Saturday, March 24, 2012

Legislation in Congress Pursuing Data Breach Disclosure Measures

Last couple of posts I talked about current laws and how they relate to the fourth amendment.  In this post I will talk about three bills that are working it’s way though congress. These bills are in response to the Sony/Citigroup massive data breach.  As with any legislation it is unclear if these bills will make it to the floor to be voted on and if so what their final content will be. According to all three bills has an 8% chance of passing.

The first bill is S. 1408: Data Breach Notification Act of 2011. ( This bill will require federal agencies and business that “engage in interstate commerce “ and process data containing PII to disclose any breaches. Key point of this bill is…
  • A written notice of a security breach to individuals by mail, telephone, and e-mail.
  • Notice to major media outlets if a security breach involves more than 5,000 individuals.
  • A description of the categories of sensitive personally identifiable information acquired by an unauthorized person.
  • A toll-free telephone number for contacting an agency or business entity to ascertain the types of personal information maintained by such agency or entity.
  • The toll-free telephone numbers and addresses for the major credit reporting agencies. Authorizes a state to require that a notification also include information about victim protection assistance provided by that state.

The next bill is S. 1535: Personal Data Protection and Breach Accountability Act of 2011 ( A bill to protect consumers by mitigating the vulnerability of personally identifiable information (PII) to theft through a security breach, providing notice and remedies to consumers in the wake of such a breach, holding companies accountable for preventable breaches, facilitating the sharing of post-breach technical information between companies, and enhancing criminal and civil penalties and other protections against the unauthorized collection or use of PII.
Key points of this bill are…
  • Fine businesses that willfully concealing a security breach involving sensitive personally identifiable information.
  • Business must be interstate business that collects, accesses, transmits, uses, stores, or disposes of sensitive PII on 10,000 or more U.S.

The last bill is The Personal Data Privacy and Security Act of 2011 ( This bill tries preventing and mitigating identity theft, to ensure privacy, to provide notice of security breaches, and to enhance criminal penalties, law enforcement assistance, and other protections against security breaches, fraudulent access, and misuse of personally identifiable information. This bill defines PII as…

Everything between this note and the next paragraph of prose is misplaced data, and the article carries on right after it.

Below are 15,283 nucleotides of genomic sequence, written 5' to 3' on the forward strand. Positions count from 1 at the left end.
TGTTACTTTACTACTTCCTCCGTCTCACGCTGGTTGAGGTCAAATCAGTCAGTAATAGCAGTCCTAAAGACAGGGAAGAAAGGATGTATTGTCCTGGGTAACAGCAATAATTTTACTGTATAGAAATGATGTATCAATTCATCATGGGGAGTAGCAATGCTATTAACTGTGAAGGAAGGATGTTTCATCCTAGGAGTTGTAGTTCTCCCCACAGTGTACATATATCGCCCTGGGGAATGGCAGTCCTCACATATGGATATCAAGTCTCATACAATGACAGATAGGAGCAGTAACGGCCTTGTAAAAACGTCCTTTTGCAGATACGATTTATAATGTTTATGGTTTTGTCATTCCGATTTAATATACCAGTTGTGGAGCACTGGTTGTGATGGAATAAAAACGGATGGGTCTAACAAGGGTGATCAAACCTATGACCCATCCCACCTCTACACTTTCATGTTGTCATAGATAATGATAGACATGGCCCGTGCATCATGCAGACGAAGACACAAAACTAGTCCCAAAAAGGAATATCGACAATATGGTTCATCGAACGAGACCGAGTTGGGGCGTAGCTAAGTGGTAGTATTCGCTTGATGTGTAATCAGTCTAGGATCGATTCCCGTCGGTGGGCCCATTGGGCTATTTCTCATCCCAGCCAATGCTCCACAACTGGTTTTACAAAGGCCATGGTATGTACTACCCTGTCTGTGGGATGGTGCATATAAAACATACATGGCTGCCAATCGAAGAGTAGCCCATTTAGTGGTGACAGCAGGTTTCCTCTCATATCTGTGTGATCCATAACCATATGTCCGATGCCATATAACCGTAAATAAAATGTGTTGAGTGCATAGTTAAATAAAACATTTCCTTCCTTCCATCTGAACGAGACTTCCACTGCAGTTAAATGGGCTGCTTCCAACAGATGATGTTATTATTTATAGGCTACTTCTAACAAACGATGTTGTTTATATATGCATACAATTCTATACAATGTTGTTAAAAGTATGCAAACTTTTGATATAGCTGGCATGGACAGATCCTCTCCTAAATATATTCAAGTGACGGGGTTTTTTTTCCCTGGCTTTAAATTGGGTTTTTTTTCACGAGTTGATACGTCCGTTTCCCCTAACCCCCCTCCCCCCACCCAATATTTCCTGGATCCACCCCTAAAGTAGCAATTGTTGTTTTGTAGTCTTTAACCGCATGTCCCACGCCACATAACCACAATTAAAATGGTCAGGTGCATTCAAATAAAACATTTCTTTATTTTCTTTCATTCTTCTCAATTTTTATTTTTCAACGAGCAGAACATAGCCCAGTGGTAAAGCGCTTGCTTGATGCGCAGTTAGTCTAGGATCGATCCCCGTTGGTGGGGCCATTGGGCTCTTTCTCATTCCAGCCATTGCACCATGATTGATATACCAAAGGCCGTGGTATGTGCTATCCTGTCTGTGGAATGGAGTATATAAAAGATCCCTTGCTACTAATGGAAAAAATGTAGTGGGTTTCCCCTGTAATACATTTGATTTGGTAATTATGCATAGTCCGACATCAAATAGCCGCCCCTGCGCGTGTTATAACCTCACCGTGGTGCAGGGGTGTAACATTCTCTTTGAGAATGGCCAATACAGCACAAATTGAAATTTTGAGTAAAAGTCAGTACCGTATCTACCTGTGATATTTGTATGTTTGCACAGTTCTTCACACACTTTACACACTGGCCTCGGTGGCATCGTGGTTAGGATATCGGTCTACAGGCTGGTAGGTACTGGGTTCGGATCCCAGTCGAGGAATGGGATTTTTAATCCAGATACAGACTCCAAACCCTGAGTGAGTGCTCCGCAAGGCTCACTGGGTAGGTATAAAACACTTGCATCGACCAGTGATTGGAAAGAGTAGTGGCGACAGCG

• Specified combinations of data elements in electronic or digital form, such as an individual's first and last name or first initial and last name in combination with home address or telephone number, mother's maiden name, and date of birth.
  • A non-truncated social security number, driver's license number, passport number, or government-issued unique identification number.
  • Unique biometric data, such as a fingerprint, voice print, retina or iris image, or other unique physical representation.
  • A unique account identifier.
  • Any security code, access code, password, or secure code that could be used to generate such codes or passwords.


  1. The evidence is clear that data breaches are a pervasive problem for most organisations in the United States today. Yet, despite negative repercussions in terms of cost outlays and reputation diminishment, many companies do not take appropriate steps to prevent the data breach or to prepare for and mitigate the risks when the inevitable occurs. In reality, it's rather easy by using secure data room services.
    virtual data room pricing

    1. Sam, Thank you for the comment. Virtual data rooms in by themselves cannot prevent data breaches. They do provide a service with deals like M&A.